Friday, 6 December 2013

Veer Nari MEET Buldhana


A Veer Naries meet was org at Mil Stn, Bhusawal on 26th Nov 2013 at 11.00hrs with the help of Zilla 
Sainik Welfare Office, Jalgaon and Buldhana. In this meet 24 Veer Naris (15 from Jalgaon and 09 from Buldhana District) were present. They were felicitated by Mrs Abha Kapoor,Senior Director, AWWA. During this meet a Medical & Dental Check up camp was organised for the Veer Naries. Col DK Bishnoi, Capt MB Kulkarni, Cdr Milind Badge, Col DK Sarkar, Col Ashutosh Mukharjee in their address explained various aspects and schemes of ECHS, CSD and Welfare schemes of KSB and Dept of Sainik Welfare. Mrs Abha Kapoor interacted with the Veer Naries and told them to look after their suggestion/Problems positively. A hot lunch was served after the meet and CSD facilities was made available to all Veer Naries.

Friday, 20 September 2013

Marathwada MuktiSangram Day

"मराठवाडा मुक्तीसंग्राम दिन" दि. १७ सप्टेंबर २०१३ रोजीचे औचित्य साधून जिल्हाधिकारी
कार्यालय, नांदेड, नांदेड वाघाळा महानगरपालिका जिल्हा सैनिक कल्याण कार्यालय, नांदेड
यांच्या संयुक्त विद्यमाने सशस्त्र सेना ध्वजदिन निधीसाठी आयोजित सांस्कृतिक कार्यक्रम
नांदेड जिल्हयाचे पालकमंत्री मा. ना. श्री डी पी सावंत, राज्यमंत्री, वैद्यकीय शिक्षण, उच्चशिक्षण,
विशेष सहाय्य अपारंपरिक उर्जा मंत्री हे ध्वजदिन निधीस सांस्कृतिक कार्यक्रमातून जमा झालेली
रक्कम रुपये लाखाचा धनादेश ले. कर्नल समीर राउत, जि. सै. अधिकारी, नांदेड यांना सुपूर्द
करते वेळेस. सोबत मा. श्री. आनंद चव्हाण, उपमहापौर, नांदेड वाघाळा महानगरपालिका,
मा. श्री. दिलीप स्वामी, प्रभारी जिल्हाधिकारी नांदेड, मा. श्री जी. श्रीकांत, भा. प्र. से. आयुक्त,
मा. श्री. सौ विद्या गायकवाड, उपायुक्त नां. वा. . . पा. नांदेड मान्यवर.

"मराठवाडा मुक्तीसंग्राम दीन" दि. १७ सप्टेंबर २०१३ रोजीचे औचित्य साधून जिल्हाधिकारी कार्यालय, नांदेड, नांदेड वाघाळा महानगरपालिका जिल्हा सैनिक कल्याण कार्यालय, नांदेड यांच्या संयुक्त विद्यमाने सशस्त्र सेना ध्वजदिन निधीसाठी आयोजित सांस्कृतिक कार्यक्रमात नांदेड जिल्हयाचे पालकमंत्री मा. ना. श्री डी पी सावंत,  इतर सन्मानिय प्रेक्षेकवर्ग.

Friday, 2 August 2013

Pune district crosses Flag Day collection target for 2012

Pune district has crossed its target of collection of Armed Forces Flag Day Funds 2012, in June this year itself.
The Director of the Department of Sainik Welfare Colonel (Retd), Suhas Jatkar, told Sakal Times that the Pune district was given a target of raising funds of Rs 1.58 crore.
"The district, by June end this year collected Rs 1.79 crore, surpassing its target. Like Pune, there are two other districts in the State - Amravati and Buldhana - which have surpassed their targets by June end," he said.
Amravati was given a target of Rs 54 lakh and so far they have collected Rs 88.17 lakh, while Buldhana was asked to collect Rs 30 lakh and so far they have been successful in getting over Rs 37 lakh.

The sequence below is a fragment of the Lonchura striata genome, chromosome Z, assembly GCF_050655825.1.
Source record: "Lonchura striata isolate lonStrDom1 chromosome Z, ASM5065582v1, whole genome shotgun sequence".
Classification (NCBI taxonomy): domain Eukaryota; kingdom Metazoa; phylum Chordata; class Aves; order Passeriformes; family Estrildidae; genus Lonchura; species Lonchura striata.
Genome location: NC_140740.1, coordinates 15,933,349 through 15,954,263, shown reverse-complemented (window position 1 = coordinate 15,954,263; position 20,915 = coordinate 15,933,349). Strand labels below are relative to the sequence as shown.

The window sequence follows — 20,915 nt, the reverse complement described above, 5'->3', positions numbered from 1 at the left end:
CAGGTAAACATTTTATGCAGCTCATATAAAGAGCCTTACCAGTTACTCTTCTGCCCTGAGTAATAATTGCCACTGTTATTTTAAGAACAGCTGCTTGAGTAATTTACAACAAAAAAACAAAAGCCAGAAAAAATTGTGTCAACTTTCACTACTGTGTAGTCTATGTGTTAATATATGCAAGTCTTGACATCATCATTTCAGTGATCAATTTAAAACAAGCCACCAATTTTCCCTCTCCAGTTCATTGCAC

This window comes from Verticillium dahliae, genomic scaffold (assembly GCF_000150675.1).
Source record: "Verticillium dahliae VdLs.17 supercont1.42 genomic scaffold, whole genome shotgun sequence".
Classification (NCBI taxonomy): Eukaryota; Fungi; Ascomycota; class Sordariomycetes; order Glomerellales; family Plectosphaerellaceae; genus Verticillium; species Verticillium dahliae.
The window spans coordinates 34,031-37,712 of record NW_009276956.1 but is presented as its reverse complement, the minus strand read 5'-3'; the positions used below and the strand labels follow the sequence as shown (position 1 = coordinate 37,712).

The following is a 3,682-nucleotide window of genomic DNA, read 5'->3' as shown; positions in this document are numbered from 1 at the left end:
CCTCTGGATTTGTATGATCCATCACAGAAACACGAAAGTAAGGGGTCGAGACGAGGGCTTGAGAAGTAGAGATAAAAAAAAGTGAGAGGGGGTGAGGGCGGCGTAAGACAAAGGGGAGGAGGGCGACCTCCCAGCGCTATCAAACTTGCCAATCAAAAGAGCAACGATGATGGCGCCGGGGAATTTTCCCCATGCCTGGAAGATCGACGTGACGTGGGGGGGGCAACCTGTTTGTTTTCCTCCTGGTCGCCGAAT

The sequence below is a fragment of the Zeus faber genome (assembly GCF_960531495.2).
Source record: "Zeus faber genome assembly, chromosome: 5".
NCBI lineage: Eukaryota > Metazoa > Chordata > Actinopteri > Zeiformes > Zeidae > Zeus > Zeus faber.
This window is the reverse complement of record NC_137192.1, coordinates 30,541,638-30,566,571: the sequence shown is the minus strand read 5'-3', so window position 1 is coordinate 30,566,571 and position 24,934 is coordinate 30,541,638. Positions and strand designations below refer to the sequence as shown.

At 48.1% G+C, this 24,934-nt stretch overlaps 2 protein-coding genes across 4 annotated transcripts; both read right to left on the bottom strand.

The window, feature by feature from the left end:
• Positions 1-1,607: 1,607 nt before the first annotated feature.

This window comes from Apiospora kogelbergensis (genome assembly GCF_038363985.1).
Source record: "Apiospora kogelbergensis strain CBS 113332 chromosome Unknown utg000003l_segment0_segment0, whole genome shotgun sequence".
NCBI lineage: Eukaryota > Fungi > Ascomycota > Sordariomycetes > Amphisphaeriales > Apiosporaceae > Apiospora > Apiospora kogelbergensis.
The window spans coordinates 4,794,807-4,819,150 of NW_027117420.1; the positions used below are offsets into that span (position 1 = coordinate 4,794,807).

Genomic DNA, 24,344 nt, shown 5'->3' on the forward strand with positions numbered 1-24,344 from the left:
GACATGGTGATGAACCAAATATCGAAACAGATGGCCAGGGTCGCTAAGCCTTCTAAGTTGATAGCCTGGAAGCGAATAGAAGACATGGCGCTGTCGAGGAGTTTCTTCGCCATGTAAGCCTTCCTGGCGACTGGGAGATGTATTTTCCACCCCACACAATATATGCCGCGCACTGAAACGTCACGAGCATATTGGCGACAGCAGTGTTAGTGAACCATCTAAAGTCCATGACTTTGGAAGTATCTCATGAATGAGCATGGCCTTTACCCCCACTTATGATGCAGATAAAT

The State government has started an initiative Dhwaja Dina Nidhi (Flag Day), which is celebrated every year on December 7 to express solidarity towards ex-servicemen and their families.
The Flag Day funds are collected throughout the State from December 7 to November 30 of the following year, for the welfare of war widows and ex-servicemen. The funds collected are divided under two categories - 60 per cent is reserved for benevolent fund and, while 40 per cent is special fund.
Benevolent funds are used to giving grants for maintenance, medical treatment, daughter's marriage and educational assistance under various schemes. The Special Funds are used for construction, maintenance and running of the hostels, which are maintained and created by Department of Sainik Welfare.
"The target for the entire State has been set at Rs 21.60 crore and till June 30 the districts have been able to collect 12.32 crore," he said.

Wednesday, 3 July 2013

Is any one more secular than the Army or the Armed Forces?

Is any one more secular than the Army or the Armed Forces?

As a serving army officer, I never stop marveling at the gullibility of our countrymen
to be provoked with alacrity into virulence in the name of religion.
I have never heard the word 'secular' during all my service -- and yet,
the simple things that are done simply in the army make it appear like an island of sanity in a sea of hatred.

In the army, each officer identifies with the religion of his troops.
 In regiments where the soldiers are from more than one religion,
the officers -- and indeed all jawans attend the weekly religious prayers of all the faiths.

How many times have I trooped out of the battalion mandir and, having worn my shoes,entered the battalion church next door? A few years ago it all became simpler -- mandirs,masjids, gurudwars and churches began to share premises all over the army.
It saved us the walk.

Perhaps it is so because the army genuinely believes in two central 'truths' --
oneness of God and Victory in operations. Both are so sacred we cannot nitpick and question the basics.

In fact, sometimes the army mixes up the two! On a visit to the holy cave at Amarnath a few years ago
I saw a plaque mounted on the side of the hill by a battalion that had once guarded the annual Yatra.
It said, 'Best wishes from -....- battalion. Deployed for Operation Amarnath.

On another instance, I remember a commanding officer ordered the battalion maulaviji to conduct the
proceedings of Janamashtmi prayers because the panditji had to proceed on leave on compassionate grounds.
No eyebrows were raised. It was the most rousing and best-prepared sermon on Lord Krishna I have ever had the pleasure of listening to.

On the Line of Control, a company of Khemkhani Muslim soldiers replaced a Dogra battalion.
Over the next few days, the post was shelled heavily by Pakistanis, and there were a few non-fatal casualties.

One day, the junior commissioned officer of the company, Subedar Sarwar Khan walked up to the company commander
Major Sharma and said, "Sahib, ever since the Dogras left, the mandir has been shut.